Optimize manufacturing processes

Digital twins help optimize both upstream and downstream activities, potentially shortening time to commercial launch. During upstream biomanufacturing, digital twins enable scientists to monitor and adjust cell culture parameters in real time to maximize cell growth and product yield, for example. Scientists can also design use cases to troubleshoot along the way without interrupting existing processes.

Downstream activities benefit from digital twins’ modeling and monitoring capabilities. During chromatography modeling, for example, teams can develop detailed models of resin interactions, elution profiles and binding capacities to ensure product safety and compliance throughout. Product concentration and purity can be monitored in real time, enabling staff to adjust parameters midstream, improving efficiency.

Batch-to-batch comparisons can also happen without disruption. Any gradual process drift can be identified and rectified in the moment.

Implement more effective cybersecurity strategies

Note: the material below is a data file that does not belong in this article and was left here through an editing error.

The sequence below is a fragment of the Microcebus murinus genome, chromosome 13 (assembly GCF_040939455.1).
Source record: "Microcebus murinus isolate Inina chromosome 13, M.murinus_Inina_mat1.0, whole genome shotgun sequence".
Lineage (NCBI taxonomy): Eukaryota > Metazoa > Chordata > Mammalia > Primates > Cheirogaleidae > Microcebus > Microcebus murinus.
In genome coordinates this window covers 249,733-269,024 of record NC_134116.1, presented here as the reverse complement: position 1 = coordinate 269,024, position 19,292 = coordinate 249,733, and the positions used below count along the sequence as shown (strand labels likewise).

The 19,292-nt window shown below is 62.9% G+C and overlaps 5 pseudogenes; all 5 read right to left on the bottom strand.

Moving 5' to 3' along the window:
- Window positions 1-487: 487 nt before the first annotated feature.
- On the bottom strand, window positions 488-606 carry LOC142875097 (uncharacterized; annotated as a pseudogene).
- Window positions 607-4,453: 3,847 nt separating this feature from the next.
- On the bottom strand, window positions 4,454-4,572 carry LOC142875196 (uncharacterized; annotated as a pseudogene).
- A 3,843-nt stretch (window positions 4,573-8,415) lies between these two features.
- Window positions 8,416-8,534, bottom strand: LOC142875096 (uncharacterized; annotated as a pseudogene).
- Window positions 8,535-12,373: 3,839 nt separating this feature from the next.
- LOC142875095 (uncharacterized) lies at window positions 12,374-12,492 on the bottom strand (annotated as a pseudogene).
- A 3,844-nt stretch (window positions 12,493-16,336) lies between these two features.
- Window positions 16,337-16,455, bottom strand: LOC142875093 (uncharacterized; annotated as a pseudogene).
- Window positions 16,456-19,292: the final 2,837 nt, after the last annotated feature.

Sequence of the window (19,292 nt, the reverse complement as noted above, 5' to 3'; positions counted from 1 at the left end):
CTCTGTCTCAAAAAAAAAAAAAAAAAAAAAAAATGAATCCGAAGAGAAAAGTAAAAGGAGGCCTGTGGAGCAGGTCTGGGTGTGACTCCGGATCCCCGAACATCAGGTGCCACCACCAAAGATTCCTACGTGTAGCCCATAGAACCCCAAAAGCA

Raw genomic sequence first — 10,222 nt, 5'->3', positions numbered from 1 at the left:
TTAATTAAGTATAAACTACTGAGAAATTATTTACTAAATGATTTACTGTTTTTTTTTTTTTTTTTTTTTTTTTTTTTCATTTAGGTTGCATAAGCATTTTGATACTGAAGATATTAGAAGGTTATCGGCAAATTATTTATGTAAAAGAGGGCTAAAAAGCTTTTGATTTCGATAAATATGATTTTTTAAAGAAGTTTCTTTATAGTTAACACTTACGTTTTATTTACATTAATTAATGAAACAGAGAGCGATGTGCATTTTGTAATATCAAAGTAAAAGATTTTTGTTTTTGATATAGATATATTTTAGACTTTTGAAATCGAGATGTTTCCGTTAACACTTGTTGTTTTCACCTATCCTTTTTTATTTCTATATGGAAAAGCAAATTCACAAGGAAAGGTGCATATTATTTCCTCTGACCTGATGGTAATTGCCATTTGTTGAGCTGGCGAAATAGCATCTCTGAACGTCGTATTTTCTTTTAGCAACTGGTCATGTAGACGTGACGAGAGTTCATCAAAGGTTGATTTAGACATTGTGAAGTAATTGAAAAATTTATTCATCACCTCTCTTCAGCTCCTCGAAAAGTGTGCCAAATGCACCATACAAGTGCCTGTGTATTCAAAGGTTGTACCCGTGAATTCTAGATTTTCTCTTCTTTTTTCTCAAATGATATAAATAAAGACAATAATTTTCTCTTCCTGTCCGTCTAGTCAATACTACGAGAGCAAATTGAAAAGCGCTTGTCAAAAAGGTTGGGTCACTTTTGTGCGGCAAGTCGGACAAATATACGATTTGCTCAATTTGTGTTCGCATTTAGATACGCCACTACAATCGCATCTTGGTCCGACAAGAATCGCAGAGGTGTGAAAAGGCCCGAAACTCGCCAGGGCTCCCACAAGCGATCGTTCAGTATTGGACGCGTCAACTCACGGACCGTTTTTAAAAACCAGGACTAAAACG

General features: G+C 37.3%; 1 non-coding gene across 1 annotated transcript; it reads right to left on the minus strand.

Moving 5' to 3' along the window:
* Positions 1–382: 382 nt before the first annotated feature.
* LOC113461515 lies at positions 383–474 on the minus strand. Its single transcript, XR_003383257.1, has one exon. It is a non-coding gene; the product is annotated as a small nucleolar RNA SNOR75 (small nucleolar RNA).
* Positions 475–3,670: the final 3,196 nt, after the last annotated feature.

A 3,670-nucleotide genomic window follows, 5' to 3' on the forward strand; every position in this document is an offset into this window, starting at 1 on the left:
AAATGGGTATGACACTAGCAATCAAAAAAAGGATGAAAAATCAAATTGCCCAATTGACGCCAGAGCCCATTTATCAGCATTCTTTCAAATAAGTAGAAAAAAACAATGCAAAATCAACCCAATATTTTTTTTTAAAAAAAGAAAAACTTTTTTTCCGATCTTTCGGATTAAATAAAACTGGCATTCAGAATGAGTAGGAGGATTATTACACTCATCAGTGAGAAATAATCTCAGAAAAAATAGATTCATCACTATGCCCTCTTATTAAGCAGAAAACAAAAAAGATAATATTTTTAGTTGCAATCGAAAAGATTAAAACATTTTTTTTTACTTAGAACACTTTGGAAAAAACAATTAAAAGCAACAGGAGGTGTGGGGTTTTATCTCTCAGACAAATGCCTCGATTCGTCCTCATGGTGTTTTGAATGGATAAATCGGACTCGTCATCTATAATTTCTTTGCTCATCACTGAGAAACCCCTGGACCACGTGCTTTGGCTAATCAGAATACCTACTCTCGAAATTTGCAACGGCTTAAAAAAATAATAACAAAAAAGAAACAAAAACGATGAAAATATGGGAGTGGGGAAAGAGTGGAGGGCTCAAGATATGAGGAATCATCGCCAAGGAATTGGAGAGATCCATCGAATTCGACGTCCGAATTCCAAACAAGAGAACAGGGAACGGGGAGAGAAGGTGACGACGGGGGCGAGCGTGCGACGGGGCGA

Resilience implements strict cybersecurity and cyber-resiliency measures to ensure fault-tolerant manufacturing processes to achieve high availability and protect sensitive customer information and intellectual property. By using a digital twin-based strategy, cybersecurity teams don’t have to wait for rare downtimes to run threat and attack simulations and test systems using live system data and models.

“At Resilience, we’re manufacturing 24/7,” said Sri Gourisetti, PhD, Head of Security Engineering and Architecture at Resilience. “A digital twin runs in parallel with the physical network of manufacturing systems. That allows us to run tests to see what will realistically influence and stress the network or the system. The nature of these anomaly-centric studies could be cyber or non-cyber.”

How Resilience integrates digital twins:

Resilience implements what it calls a BioSecure Digital Twin to strengthen cybersecurity, manufacturing, and process control. In addition to improving quality, consistency and efficiency, digital twins detect cyber intruders while manufacturing runs around the clock.2